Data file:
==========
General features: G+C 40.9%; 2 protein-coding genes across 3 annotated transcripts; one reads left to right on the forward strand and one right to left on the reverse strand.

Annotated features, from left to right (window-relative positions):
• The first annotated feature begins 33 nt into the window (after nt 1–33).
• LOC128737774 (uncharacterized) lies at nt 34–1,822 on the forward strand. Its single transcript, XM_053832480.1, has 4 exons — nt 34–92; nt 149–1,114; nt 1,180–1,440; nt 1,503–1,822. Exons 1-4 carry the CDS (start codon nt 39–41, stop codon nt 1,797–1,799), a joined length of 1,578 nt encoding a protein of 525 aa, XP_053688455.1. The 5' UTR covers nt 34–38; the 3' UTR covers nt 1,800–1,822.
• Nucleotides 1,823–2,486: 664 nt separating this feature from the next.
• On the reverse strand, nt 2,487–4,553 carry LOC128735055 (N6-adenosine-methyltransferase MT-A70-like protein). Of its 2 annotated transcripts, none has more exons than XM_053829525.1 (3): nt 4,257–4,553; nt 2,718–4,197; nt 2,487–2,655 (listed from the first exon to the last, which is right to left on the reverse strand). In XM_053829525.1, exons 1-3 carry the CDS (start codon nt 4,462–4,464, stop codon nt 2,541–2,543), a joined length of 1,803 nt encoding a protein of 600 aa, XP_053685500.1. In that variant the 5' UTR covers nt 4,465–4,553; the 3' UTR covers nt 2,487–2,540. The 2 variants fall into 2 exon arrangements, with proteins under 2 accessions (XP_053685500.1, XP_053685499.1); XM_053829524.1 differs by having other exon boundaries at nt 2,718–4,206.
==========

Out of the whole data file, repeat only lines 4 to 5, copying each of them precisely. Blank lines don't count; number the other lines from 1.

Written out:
• LOC128737774 (uncharacterized) lies at nt 34–1,822 on the forward strand. Its single transcript, XM_053832480.1, has 4 exons — nt 34–92; nt 149–1,114; nt 1,180–1,440; nt 1,503–1,822. Exons 1-4 carry the CDS (start codon nt 39–41, stop codon nt 1,797–1,799), a joined length of 1,578 nt encoding a protein of 525 aa, XP_053688455.1. The 5' UTR covers nt 34–38; the 3' UTR covers nt 1,800–1,822.
• Nucleotides 1,823–2,486: 664 nt separating this feature from the next.